amazing. great post.
We have a very busy avenue that has a bike lane. Except that the lane disappears for long stretches where things are congested. IOW, where you actually need a lane, there isn't one. My favorite spot is in front of a hospital. They nicely included a turn lane, pushing traffic towards the edge of the road where a cyclist would be.
Did I mention that traffic on this road often goes 40? But at least after you get run over the hospital is close by. Not that it's likely to do you any good.
I call it the Valley of Death and avoid it.
Your friendly, local, minor god of information.
I think we'll being seeing more of these in the future with the push from bike lanes to bicycle boulevards. Where bicycle traffic is moved from main roads to a lesser traffic parallel road. Unfortunately there never seems to be a continuous parallel road when you need one, so we end up with a labyrinth of left and right turns that try to mimic a parallel road. Some times, it's just not going to fit.
Word association: hospital-ambulances-priority over all other traffic-including bicycles-avoid it-good thinking
"Depending upon some traffic engineer's thin stripe of paint to keep you safe, might be the stupidest idea of all"
I think Portland has been taking lessons from all those stupid European bike lanes recently.
Silver Spring at Wayne and Cedar, eh? I'll have to see that one for myself.
I was a bit suprised, on my usual ride home through one of many lovely downtown neighborhood streets, to find a new sign erected:
"Bike Route Ends"
(Needless to say, I didn't dismount and phone my wife to pick me up. )
we have something like that in my parents neighborhood
"Bike Route Ends"
darn, guess I gotta dismount , lock up to that signpost, call my parents, and have them bring my SUV* over to complete the rest of the journey!
BTW, congratulations Silver Spring for this dubious honor. what a stupid bike lane!
*I don't have an SUV.
what a bunch of whiners! In my day, every bike lane ended in a brick wall, which we would run into. and we LIKED it!
"Think of bicycles as rideable art that can just about save the world". ~Grant Petersen
Cyclists fare best when they recognize that there are times when acting vehicularly is not the best practice, and are flexible enough to do what is necessary as the situation warrants.--Me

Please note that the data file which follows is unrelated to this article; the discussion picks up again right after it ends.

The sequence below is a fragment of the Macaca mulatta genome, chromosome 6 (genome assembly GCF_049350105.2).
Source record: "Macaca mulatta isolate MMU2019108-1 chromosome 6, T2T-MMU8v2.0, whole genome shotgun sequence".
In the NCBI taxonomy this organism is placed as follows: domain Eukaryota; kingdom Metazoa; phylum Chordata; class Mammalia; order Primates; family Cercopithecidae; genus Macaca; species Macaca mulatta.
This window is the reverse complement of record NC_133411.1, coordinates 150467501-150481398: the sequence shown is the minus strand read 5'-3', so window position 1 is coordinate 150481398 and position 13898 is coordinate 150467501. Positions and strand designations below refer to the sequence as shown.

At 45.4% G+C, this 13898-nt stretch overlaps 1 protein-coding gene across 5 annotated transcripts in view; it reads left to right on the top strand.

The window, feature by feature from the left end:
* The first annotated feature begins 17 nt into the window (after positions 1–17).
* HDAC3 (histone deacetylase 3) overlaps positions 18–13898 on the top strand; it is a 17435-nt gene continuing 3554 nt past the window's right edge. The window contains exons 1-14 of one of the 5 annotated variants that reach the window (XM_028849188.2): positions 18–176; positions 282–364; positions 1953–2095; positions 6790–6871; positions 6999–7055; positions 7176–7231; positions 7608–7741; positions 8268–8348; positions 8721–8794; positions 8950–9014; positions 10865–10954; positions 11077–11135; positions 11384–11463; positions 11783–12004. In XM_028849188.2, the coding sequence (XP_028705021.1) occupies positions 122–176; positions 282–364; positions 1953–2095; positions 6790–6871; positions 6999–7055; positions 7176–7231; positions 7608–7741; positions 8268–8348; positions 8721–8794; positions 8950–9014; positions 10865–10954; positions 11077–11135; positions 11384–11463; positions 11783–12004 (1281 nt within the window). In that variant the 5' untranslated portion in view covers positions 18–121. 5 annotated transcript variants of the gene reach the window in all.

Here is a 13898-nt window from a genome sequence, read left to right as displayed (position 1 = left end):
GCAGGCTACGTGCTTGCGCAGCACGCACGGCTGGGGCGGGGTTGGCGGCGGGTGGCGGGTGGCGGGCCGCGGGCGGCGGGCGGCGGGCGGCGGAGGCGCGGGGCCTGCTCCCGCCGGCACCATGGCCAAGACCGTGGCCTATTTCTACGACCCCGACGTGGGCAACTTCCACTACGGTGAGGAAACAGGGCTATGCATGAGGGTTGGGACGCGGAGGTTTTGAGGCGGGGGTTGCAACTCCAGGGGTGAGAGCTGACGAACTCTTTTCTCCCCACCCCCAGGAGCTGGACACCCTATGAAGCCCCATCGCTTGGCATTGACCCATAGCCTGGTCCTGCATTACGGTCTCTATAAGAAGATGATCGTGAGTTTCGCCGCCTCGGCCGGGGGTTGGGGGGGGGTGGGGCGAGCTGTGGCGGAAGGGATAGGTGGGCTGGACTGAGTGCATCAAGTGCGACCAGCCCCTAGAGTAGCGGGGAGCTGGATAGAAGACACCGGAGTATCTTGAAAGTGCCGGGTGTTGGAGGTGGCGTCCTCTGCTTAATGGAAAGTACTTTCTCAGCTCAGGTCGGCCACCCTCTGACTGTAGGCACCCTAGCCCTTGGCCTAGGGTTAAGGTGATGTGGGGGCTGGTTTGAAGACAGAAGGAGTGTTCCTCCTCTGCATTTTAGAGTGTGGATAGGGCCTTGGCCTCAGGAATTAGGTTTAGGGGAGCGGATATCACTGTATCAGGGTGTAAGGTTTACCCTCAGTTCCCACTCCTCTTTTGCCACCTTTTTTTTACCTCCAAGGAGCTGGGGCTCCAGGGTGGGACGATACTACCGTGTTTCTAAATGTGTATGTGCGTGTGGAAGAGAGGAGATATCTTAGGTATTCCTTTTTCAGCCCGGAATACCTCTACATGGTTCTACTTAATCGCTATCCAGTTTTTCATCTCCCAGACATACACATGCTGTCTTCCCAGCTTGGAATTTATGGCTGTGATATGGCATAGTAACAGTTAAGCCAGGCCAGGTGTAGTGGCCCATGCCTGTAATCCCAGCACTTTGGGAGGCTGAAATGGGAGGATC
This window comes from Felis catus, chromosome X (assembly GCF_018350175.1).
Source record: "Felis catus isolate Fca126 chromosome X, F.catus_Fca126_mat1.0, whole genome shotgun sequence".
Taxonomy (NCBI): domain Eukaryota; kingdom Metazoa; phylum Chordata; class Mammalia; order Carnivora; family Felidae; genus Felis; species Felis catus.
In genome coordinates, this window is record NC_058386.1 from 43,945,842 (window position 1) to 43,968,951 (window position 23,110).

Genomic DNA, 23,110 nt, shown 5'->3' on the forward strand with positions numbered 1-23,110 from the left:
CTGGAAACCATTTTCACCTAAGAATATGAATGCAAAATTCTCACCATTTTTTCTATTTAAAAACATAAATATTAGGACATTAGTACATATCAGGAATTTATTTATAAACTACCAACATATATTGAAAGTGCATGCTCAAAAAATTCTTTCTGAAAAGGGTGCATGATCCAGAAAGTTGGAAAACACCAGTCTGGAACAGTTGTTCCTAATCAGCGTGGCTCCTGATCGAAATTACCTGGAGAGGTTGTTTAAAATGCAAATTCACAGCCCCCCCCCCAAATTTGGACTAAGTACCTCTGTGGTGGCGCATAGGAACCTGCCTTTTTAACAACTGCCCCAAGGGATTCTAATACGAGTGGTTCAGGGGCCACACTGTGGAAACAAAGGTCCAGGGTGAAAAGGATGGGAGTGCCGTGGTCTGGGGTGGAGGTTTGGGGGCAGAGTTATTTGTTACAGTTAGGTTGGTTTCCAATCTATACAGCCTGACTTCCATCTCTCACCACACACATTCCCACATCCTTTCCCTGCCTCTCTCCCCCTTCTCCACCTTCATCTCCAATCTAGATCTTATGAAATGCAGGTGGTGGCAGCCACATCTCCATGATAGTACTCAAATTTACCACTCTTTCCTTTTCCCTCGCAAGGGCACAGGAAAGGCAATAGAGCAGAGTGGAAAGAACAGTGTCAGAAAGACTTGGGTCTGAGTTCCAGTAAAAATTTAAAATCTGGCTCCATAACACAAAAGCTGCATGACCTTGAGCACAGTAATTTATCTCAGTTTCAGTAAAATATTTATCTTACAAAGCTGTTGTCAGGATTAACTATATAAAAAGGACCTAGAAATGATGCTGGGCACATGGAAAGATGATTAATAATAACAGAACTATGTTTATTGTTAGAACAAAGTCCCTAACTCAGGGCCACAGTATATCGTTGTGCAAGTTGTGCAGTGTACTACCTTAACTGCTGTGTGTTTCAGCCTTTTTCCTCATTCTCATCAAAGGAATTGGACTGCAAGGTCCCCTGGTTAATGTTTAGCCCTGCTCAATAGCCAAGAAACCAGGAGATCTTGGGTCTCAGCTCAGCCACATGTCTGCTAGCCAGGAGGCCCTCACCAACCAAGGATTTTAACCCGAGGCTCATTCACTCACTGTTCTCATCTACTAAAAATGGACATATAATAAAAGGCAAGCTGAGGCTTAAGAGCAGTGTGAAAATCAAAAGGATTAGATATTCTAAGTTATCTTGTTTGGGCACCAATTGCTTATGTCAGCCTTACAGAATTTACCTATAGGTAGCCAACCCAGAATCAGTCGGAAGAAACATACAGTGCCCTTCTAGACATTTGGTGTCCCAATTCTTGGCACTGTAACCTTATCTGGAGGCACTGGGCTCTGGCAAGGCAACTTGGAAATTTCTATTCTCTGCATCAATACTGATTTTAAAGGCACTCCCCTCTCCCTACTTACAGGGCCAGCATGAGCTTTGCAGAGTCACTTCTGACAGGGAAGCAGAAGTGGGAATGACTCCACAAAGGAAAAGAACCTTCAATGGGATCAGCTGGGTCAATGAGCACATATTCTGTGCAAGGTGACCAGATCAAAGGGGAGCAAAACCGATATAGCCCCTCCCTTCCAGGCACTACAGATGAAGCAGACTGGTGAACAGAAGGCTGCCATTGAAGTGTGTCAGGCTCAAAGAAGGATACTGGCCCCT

And I'm back in Olney from the summer... definitely makes me miss the Vancouver roads even more...
"Bike Route Ends"
Here in my hometown, they have some Bike Routes where there is just a sign saying "Bike Route". However, in neighboring Dallas and Mesquite, they have Bike Routes that are actually numbered like highways, so the signs will say "Bike Route 280W". There are signs at each intersection saying which way 280W goes then. That is the kind of bike route where it would make sense to say where it ended. I know on my end of 280W, there is a sign that says "Bike Route 280W Begins"
"be careful this rando stuff is addictive and dan's the 'pusher'."
This "bike route ends" type of problem is the most interesting to me. How do motorists and police interpret such indications? One would think that bikes wouldn't be allowed past that.
It's not uncommon here in DC to have a bike route sign, and below it a sign that says "On Sidewalk."
What does that mean?
The United States of America is the only democratic nation in the world to deny citizens living in the nation's capital representation in the national legislature. District residents have no vote in either the U.S. Senate or U.S. House of Representatives. www.dcvote.org
Oh, please. You're just beginners at this. I don't wish to cause an outbreak of uncontrollable and ignoble envy, but we Brits are probably the undisputed masters at the art of imaginitive cycle lane/path design.
For those of you who are, as yet, disbelieving of this fact, log on to http://www.warringtoncyclecampaign.co.uk/
If you know any highway designers who have yet to develop their professional design experience, please introduce them to this site and its monthly examples of the efforts of our finest.